Readers of Monday’s Opinion page heard from state Sen. Curtis King and Rep. Judy Clibborn, each with their own perspective on statewide transportation needs and how best to pay a multi-billion dollar price tag. King and Clibborn chair the Senate and House transportation committees, respectively. At noon Thursday, join them and two…More
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The serial tragedies of gun violence perpetrated by young men provoke two responses, depending on which adjective you focus on: gun or mentally unstable.
I ranted in October that proposed public policies to address recent shooting incidents got lost in the shouting about the first adjective. Democrats, led by Senate Majority Leader Harry Reid, were culpable because they wouldn’t decouple mental health improvements from the gun issue, believing, I suspect, that is the only way the latter will pass.
Well, something happened last week that gives me hope.More
On the eve of my retirement, Times Editorial Page Editor Kate Riley suggested I pick my favorites from the 342 columns I’ve written for The Times since 2000. Here are 10, with my own headlines:
1. “Games With Words,” April 12, 2000. This was my takedown of the World Trade Organization protesters, who used loopy logic to justify their disruption of an international conference.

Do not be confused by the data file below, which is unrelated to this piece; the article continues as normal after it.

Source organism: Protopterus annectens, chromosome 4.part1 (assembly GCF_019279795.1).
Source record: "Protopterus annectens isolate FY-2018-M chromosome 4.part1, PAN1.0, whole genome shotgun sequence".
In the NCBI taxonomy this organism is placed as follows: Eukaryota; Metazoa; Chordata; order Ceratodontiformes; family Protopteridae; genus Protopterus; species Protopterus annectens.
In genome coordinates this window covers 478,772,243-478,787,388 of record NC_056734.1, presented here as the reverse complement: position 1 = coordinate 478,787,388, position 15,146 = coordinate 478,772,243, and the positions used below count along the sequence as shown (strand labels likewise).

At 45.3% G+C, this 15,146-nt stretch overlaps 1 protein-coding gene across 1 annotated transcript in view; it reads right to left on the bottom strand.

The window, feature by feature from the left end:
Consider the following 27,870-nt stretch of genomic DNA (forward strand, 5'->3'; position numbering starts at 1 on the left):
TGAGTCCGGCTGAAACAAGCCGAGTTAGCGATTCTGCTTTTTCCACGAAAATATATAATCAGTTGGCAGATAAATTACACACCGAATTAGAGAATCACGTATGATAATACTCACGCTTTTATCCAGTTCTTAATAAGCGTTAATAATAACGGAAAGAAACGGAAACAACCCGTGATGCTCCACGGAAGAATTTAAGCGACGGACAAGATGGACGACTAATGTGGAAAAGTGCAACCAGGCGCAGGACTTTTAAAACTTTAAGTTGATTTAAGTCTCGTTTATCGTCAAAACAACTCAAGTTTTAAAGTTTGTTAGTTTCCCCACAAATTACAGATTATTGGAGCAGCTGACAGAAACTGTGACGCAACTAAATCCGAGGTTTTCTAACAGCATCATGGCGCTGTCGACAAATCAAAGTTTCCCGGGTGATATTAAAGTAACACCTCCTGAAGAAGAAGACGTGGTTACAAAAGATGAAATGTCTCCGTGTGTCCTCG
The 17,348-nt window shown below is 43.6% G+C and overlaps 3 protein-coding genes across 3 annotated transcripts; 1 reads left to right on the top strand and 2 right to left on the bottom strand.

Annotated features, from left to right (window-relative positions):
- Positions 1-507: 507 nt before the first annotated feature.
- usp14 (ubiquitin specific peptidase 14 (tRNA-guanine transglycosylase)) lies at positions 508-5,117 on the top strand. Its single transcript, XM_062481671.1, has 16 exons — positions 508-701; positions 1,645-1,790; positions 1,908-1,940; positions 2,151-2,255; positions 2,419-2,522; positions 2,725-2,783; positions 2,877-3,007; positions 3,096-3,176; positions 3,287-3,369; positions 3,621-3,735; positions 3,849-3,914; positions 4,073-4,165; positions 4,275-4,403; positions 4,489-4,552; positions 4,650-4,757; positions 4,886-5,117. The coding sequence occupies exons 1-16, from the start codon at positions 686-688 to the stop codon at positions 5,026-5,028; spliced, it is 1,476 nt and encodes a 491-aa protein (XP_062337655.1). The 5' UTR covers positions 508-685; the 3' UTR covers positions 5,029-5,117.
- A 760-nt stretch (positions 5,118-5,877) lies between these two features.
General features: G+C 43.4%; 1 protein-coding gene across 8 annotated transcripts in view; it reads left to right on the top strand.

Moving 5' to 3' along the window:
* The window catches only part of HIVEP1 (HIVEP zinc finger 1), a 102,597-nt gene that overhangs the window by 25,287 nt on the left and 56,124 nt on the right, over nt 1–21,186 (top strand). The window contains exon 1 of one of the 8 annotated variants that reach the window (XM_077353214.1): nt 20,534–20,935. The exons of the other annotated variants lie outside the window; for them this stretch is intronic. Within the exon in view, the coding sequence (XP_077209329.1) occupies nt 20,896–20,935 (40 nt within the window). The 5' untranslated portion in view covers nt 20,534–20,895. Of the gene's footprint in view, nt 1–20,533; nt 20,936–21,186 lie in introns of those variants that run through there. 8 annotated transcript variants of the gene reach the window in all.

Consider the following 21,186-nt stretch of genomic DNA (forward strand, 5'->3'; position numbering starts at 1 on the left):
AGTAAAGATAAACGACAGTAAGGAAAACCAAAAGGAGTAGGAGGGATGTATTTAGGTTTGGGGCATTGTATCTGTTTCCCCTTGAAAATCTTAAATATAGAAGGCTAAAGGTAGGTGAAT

2. “A Republican War,” April 9, 2003. I hated the Iraq war and wrote three columns against it before President Bush started it. This one was written while U.S. soldiers were on the way to Baghdad. In it, I predict that the conquest of Iraq would result in an electoral disaster for the Republicans in 2004. I was wrong; the disasters came in 2006 and 2008.More
UPDATE: One of the two people killed in the Nevada middle school shooting was a teacher who stepped in to protect his students. This Huffington Post story has the details. The teacher’s death may renew ridiculous suggestions by the National Rifle Association that teachers should be allowed to carry a gun or at least have one handy in…More
In the vast arena of public education, the part least understood or addressed well is mental health. Think about it. Schools remain vigilant about ensuring students perform well academically. Immunizations are legally required and periodic check-ups for hearing and vision remain even as school systems have cut back in many areas. These things are appropriate because they directly impact students in the classroom. Mental health…More
Civil Disagreement is an occasional feature of the Seattle Times editorial board. Here Bruce Ramsey and Lynne K. Varner offer dramatically different takes on the federal budget battle and the government shutdown. This interactive includes a poll about American sentiment toward the political standoff. [do action=”custom_iframe” url=”http://hosted.ap.org/interactives/2013/us-budget-2013/?SITE=wasee” width=”630″ height=”500″ scrolling=””/]More
The choice of turning the old PacMed Center into apartments or classrooms is expected to be made Tuesday. The Pacific Hospital Preservation and Development Authority, the public entity that owns the sprawling art deco-style building atop Beacon Hill, is holding a public meeting Tuesday starting at 6 . Afterward, the authority’s governing council is expected to vote on whether to lease the Pacific Tower building to Seattle Central Community College or to a…More